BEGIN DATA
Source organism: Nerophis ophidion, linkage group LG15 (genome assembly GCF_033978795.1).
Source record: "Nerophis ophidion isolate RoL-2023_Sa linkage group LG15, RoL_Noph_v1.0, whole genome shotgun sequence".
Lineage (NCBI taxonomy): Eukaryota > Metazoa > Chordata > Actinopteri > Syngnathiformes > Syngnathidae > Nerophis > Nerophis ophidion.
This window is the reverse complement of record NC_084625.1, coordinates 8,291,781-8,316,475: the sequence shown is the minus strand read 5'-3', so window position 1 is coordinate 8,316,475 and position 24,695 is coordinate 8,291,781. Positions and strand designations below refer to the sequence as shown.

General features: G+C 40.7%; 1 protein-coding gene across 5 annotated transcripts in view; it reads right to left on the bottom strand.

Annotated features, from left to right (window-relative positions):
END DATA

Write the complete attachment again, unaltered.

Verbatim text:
Source organism: Nerophis ophidion, linkage group LG15 (genome assembly GCF_033978795.1).
Source record: "Nerophis ophidion isolate RoL-2023_Sa linkage group LG15, RoL_Noph_v1.0, whole genome shotgun sequence".
Lineage (NCBI taxonomy): Eukaryota > Metazoa > Chordata > Actinopteri > Syngnathiformes > Syngnathidae > Nerophis > Nerophis ophidion.
This window is the reverse complement of record NC_084625.1, coordinates 8,291,781-8,316,475: the sequence shown is the minus strand read 5'-3', so window position 1 is coordinate 8,316,475 and position 24,695 is coordinate 8,291,781. Positions and strand designations below refer to the sequence as shown.

General features: G+C 40.7%; 1 protein-coding gene across 5 annotated transcripts in view; it reads right to left on the bottom strand.

Annotated features, from left to right (window-relative positions):